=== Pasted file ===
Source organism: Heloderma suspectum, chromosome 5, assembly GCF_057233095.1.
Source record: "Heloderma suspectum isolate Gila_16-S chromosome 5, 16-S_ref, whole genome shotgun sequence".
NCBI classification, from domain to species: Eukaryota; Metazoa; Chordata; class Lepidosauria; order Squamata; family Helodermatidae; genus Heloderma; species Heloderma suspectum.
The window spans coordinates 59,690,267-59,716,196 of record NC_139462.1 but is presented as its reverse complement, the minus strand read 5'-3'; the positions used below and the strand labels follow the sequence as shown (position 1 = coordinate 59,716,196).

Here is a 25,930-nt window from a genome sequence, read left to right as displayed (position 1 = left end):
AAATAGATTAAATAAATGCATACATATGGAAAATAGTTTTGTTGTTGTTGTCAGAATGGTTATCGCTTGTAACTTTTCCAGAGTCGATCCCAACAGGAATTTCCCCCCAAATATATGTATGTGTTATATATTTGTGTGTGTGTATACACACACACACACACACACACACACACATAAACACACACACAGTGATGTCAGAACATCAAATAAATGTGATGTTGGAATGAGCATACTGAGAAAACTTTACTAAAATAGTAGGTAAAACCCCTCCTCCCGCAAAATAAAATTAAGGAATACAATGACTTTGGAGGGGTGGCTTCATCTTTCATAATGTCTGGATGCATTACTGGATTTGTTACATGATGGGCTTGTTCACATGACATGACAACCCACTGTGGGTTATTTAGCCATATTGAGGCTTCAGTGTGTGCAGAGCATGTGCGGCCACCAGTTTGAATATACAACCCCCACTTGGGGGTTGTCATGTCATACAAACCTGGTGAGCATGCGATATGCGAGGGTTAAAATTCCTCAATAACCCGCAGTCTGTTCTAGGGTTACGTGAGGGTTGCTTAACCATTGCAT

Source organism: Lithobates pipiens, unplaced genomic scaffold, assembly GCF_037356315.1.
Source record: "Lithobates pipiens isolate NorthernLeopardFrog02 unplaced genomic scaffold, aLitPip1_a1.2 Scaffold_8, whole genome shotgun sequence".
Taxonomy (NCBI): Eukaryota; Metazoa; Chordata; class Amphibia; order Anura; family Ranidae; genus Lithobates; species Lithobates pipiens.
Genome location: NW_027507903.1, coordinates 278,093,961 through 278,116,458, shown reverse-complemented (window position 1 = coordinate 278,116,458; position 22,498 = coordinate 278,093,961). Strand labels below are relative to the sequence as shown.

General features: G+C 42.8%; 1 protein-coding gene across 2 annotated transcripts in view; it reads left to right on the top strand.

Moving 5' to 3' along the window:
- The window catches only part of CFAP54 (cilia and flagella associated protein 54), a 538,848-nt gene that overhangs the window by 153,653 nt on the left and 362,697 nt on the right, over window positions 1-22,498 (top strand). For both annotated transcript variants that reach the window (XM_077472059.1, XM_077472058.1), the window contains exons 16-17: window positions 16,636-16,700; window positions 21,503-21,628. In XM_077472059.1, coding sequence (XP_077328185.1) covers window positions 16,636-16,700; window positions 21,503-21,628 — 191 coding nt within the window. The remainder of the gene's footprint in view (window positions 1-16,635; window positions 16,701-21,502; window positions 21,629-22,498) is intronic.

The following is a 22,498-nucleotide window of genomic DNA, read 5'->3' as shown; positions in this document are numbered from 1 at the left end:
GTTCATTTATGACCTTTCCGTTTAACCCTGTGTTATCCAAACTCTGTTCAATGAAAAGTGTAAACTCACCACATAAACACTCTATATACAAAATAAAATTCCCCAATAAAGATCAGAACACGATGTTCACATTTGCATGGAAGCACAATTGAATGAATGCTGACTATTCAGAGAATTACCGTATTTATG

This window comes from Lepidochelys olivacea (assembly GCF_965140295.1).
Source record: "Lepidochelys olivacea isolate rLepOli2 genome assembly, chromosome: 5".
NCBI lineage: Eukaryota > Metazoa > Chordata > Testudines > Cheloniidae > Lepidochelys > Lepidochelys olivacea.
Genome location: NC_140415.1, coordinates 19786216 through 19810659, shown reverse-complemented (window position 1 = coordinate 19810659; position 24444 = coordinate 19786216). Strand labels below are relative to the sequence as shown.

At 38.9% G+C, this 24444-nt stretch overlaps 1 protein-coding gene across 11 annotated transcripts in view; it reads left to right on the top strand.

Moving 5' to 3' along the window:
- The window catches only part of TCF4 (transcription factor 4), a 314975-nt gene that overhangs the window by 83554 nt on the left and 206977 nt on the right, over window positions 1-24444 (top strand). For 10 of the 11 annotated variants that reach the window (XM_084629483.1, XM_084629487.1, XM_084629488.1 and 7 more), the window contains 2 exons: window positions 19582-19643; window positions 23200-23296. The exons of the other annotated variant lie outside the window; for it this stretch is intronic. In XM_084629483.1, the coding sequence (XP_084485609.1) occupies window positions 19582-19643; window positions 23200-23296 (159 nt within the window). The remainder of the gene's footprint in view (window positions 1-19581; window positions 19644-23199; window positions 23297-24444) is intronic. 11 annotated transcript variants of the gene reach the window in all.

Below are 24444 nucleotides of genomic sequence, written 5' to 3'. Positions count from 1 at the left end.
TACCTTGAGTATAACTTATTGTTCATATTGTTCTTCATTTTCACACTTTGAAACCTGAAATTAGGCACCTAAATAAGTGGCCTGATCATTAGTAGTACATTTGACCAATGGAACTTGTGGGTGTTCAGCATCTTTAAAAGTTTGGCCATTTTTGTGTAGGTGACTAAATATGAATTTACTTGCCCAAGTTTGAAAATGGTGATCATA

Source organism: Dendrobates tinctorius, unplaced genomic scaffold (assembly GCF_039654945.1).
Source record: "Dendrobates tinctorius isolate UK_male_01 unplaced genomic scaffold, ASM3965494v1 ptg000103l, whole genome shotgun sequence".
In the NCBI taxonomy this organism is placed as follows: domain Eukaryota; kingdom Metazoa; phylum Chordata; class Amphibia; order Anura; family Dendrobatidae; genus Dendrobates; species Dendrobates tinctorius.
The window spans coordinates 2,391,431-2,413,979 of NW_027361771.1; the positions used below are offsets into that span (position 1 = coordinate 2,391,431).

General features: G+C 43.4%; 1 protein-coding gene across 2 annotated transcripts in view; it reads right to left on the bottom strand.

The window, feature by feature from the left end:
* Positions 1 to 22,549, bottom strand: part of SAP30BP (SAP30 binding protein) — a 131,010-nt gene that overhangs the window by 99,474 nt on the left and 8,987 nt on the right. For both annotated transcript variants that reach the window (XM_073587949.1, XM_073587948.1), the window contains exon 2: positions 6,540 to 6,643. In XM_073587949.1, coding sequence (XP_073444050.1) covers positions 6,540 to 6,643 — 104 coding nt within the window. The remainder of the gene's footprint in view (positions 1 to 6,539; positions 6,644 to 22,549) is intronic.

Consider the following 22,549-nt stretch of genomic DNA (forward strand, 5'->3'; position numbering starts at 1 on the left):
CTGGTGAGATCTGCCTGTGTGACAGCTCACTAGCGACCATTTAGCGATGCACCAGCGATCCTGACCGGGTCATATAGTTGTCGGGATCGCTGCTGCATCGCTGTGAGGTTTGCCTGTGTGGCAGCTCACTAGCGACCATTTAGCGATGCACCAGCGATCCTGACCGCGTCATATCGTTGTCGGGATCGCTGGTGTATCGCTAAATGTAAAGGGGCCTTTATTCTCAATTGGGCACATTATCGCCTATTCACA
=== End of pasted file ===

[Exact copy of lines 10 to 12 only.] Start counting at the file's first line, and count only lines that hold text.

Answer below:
Genome location: NW_027507903.1, coordinates 278,093,961 through 278,116,458, shown reverse-complemented (window position 1 = coordinate 278,116,458; position 22,498 = coordinate 278,093,961). Strand labels below are relative to the sequence as shown.

General features: G+C 42.8%; 1 protein-coding gene across 2 annotated transcripts in view; it reads left to right on the top strand.

Moving 5' to 3' along the window: